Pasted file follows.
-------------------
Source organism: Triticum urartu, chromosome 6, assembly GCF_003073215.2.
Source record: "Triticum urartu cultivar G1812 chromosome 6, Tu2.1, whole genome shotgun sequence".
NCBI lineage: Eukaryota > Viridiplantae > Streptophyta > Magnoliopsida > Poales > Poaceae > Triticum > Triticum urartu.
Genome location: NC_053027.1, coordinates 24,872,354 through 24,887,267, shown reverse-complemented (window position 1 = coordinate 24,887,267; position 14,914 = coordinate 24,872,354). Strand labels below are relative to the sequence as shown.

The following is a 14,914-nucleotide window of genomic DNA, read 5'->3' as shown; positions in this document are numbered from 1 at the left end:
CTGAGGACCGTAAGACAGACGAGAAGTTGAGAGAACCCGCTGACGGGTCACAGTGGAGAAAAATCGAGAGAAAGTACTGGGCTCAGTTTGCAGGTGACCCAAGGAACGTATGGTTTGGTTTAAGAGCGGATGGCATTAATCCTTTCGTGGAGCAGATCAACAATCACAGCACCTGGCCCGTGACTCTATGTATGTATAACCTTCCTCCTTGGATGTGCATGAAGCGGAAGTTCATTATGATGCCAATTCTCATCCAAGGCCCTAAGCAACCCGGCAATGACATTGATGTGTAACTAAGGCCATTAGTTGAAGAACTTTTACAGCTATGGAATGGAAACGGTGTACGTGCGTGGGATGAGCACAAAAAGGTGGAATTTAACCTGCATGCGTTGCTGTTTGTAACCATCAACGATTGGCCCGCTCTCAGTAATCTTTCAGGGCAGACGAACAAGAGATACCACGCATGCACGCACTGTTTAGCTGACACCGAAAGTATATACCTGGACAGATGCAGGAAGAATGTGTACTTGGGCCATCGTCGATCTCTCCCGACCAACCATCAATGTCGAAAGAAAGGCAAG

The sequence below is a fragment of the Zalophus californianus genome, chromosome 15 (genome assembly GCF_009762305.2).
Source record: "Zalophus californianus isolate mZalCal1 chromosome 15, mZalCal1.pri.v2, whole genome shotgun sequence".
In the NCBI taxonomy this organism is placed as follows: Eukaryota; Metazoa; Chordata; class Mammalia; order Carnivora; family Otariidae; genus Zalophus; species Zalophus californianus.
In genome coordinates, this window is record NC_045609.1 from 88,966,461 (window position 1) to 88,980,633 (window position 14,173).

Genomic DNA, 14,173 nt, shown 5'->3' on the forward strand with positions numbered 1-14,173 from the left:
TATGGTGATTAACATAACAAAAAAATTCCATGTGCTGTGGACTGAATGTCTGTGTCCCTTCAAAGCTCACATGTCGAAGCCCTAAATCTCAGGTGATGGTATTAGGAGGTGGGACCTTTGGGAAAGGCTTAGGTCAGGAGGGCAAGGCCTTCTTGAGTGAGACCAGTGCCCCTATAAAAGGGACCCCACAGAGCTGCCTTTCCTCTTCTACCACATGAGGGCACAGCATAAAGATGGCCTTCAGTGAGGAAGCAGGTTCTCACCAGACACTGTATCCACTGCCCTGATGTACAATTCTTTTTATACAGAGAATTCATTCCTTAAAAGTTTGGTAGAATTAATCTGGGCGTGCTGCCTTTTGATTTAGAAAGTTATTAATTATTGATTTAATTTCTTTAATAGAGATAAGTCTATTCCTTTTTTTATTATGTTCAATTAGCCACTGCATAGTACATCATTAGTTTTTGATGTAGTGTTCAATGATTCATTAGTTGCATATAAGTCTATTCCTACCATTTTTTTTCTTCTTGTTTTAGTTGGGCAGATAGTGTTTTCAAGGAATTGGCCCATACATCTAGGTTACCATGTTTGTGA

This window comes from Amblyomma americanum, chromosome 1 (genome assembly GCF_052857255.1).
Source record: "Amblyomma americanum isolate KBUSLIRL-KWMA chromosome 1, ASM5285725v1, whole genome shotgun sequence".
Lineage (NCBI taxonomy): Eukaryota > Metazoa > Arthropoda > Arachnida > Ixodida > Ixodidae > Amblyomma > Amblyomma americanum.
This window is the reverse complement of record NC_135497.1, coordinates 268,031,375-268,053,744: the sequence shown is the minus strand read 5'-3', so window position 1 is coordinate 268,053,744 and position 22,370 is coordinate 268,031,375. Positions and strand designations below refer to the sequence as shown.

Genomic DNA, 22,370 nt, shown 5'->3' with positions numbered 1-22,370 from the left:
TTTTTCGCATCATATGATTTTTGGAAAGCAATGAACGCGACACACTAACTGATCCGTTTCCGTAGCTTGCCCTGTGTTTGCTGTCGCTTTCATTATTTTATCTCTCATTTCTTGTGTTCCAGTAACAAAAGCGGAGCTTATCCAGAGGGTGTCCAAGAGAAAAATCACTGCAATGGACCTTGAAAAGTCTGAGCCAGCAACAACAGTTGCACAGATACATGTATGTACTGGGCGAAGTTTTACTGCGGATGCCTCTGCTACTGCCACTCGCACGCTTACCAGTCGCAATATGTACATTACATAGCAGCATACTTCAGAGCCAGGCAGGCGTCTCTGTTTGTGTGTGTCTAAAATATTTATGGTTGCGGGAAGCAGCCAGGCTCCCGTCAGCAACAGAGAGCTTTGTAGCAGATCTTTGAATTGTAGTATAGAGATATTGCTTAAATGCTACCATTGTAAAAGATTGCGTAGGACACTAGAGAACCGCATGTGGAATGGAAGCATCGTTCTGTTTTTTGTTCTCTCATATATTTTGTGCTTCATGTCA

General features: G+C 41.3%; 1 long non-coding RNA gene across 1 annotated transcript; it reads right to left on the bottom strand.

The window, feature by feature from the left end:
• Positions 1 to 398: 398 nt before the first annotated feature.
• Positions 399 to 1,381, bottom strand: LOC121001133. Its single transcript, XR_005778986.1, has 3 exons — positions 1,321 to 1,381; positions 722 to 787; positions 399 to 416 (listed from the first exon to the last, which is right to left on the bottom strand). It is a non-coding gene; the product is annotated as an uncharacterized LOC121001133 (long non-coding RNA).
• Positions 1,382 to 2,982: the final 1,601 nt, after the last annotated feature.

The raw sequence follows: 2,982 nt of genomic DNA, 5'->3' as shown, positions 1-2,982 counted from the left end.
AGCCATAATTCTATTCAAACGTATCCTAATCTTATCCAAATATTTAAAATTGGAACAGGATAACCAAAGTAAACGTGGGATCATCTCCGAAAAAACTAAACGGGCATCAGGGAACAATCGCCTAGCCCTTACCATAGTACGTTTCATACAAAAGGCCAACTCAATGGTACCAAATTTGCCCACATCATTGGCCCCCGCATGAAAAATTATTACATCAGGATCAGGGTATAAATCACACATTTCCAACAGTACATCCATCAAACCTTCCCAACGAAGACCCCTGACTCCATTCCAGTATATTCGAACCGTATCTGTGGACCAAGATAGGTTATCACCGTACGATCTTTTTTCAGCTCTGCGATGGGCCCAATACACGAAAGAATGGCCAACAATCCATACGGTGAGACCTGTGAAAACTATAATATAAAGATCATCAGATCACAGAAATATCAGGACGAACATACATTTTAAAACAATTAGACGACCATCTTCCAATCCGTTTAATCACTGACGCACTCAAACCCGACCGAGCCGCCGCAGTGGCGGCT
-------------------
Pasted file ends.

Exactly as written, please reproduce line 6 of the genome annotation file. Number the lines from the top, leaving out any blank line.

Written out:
CTGAGGACCGTAAGACAGACGAGAAGTTGAGAGAACCCGCTGACGGGTCACAGTGGAGAAAAATCGAGAGAAAGTACTGGGCTCAGTTTGCAGGTGACCCAAGGAACGTATGGTTTGGTTTAAGAGCGGATGGCATTAATCCTTTCGTGGAGCAGATCAACAATCACAGCACCTGGCCCGTGACTCTATGTATGTATAACCTTCCTCCTTGGATGTGCATGAAGCGGAAGTTCATTATGATGCCAATTCTCATCCAAGGCCCTAAGCAACCCGGCAATGACATTGATGTGTAACTAAGGCCATTAGTTGAAGAACTTTTACAGCTATGGAATGGAAACGGTGTACGTGCGTGGGATGAGCACAAAAAGGTGGAATTTAACCTGCATGCGTTGCTGTTTGTAACCATCAACGATTGGCCCGCTCTCAGTAATCTTTCAGGGCAGACGAACAAGAGATACCACGCATGCACGCACTGTTTAGCTGACACCGAAAGTATATACCTGGACAGATGCAGGAAGAATGTGTACTTGGGCCATCGTCGATCTCTCCCGACCAACCATCAATGTCGAAAGAAAGGCAAG